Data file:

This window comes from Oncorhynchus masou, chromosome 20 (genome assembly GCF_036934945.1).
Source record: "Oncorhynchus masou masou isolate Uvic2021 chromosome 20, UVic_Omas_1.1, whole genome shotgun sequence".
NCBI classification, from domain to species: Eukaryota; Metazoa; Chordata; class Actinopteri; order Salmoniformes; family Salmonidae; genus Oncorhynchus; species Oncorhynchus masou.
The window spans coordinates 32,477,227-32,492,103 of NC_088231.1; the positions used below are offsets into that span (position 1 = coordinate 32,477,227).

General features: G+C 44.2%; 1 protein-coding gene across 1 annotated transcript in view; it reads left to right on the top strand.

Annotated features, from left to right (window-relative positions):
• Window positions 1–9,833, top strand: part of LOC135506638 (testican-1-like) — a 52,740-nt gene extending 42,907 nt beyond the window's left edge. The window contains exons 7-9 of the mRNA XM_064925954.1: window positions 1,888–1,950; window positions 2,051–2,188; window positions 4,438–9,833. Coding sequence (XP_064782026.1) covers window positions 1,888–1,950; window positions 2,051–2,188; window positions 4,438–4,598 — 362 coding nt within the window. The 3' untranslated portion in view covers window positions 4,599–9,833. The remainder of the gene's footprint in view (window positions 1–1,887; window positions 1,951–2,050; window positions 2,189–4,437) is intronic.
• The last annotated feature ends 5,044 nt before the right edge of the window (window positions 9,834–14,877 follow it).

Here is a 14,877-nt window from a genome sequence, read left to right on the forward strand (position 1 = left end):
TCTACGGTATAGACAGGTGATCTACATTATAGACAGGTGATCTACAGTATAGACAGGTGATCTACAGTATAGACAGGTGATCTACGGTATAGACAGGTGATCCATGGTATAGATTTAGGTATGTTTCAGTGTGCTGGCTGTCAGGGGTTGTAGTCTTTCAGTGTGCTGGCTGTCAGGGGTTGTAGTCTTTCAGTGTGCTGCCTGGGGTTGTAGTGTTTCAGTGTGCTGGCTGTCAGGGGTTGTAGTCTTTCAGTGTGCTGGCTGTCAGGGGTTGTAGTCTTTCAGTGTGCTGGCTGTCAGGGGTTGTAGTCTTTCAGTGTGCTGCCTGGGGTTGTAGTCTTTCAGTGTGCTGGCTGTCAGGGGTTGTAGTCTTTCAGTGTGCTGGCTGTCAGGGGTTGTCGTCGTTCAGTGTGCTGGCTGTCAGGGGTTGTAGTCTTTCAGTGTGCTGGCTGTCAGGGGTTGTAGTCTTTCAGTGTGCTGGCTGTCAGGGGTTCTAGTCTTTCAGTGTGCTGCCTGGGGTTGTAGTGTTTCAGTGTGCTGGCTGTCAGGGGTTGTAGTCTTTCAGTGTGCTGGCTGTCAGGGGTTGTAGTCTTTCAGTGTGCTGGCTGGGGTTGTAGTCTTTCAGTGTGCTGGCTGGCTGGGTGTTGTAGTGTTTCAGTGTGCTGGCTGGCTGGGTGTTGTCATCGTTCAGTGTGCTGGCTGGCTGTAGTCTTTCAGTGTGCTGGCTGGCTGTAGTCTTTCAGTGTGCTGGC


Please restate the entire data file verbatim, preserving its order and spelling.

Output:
This window comes from Oncorhynchus masou, chromosome 20 (genome assembly GCF_036934945.1).
Source record: "Oncorhynchus masou masou isolate Uvic2021 chromosome 20, UVic_Omas_1.1, whole genome shotgun sequence".
NCBI classification, from domain to species: Eukaryota; Metazoa; Chordata; class Actinopteri; order Salmoniformes; family Salmonidae; genus Oncorhynchus; species Oncorhynchus masou.
The window spans coordinates 32,477,227-32,492,103 of NC_088231.1; the positions used below are offsets into that span (position 1 = coordinate 32,477,227).

General features: G+C 44.2%; 1 protein-coding gene across 1 annotated transcript in view; it reads left to right on the top strand.

Annotated features, from left to right (window-relative positions):
• Window positions 1–9,833, top strand: part of LOC135506638 (testican-1-like) — a 52,740-nt gene extending 42,907 nt beyond the window's left edge. The window contains exons 7-9 of the mRNA XM_064925954.1: window positions 1,888–1,950; window positions 2,051–2,188; window positions 4,438–9,833. Coding sequence (XP_064782026.1) covers window positions 1,888–1,950; window positions 2,051–2,188; window positions 4,438–4,598 — 362 coding nt within the window. The 3' untranslated portion in view covers window positions 4,599–9,833. The remainder of the gene's footprint in view (window positions 1–1,887; window positions 1,951–2,050; window positions 2,189–4,437) is intronic.
• The last annotated feature ends 5,044 nt before the right edge of the window (window positions 9,834–14,877 follow it).

Here is a 14,877-nt window from a genome sequence, read left to right on the forward strand (position 1 = left end):
TCTACGGTATAGACAGGTGATCTACATTATAGACAGGTGATCTACAGTATAGACAGGTGATCTACAGTATAGACAGGTGATCTACGGTATAGACAGGTGATCCATGGTATAGATTTAGGTATGTTTCAGTGTGCTGGCTGTCAGGGGTTGTAGTCTTTCAGTGTGCTGGCTGTCAGGGGTTGTAGTCTTTCAGTGTGCTGCCTGGGGTTGTAGTGTTTCAGTGTGCTGGCTGTCAGGGGTTGTAGTCTTTCAGTGTGCTGGCTGTCAGGGGTTGTAGTCTTTCAGTGTGCTGGCTGTCAGGGGTTGTAGTCTTTCAGTGTGCTGCCTGGGGTTGTAGTCTTTCAGTGTGCTGGCTGTCAGGGGTTGTAGTCTTTCAGTGTGCTGGCTGTCAGGGGTTGTCGTCGTTCAGTGTGCTGGCTGTCAGGGGTTGTAGTCTTTCAGTGTGCTGGCTGTCAGGGGTTGTAGTCTTTCAGTGTGCTGGCTGTCAGGGGTTCTAGTCTTTCAGTGTGCTGCCTGGGGTTGTAGTGTTTCAGTGTGCTGGCTGTCAGGGGTTGTAGTCTTTCAGTGTGCTGGCTGTCAGGGGTTGTAGTCTTTCAGTGTGCTGGCTGGGGTTGTAGTCTTTCAGTGTGCTGGCTGGCTGGGTGTTGTAGTGTTTCAGTGTGCTGGCTGGCTGGGTGTTGTCATCGTTCAGTGTGCTGGCTGGCTGTAGTCTTTCAGTGTGCTGGCTGGCTGTAGTCTTTCAGTGTGCTGGC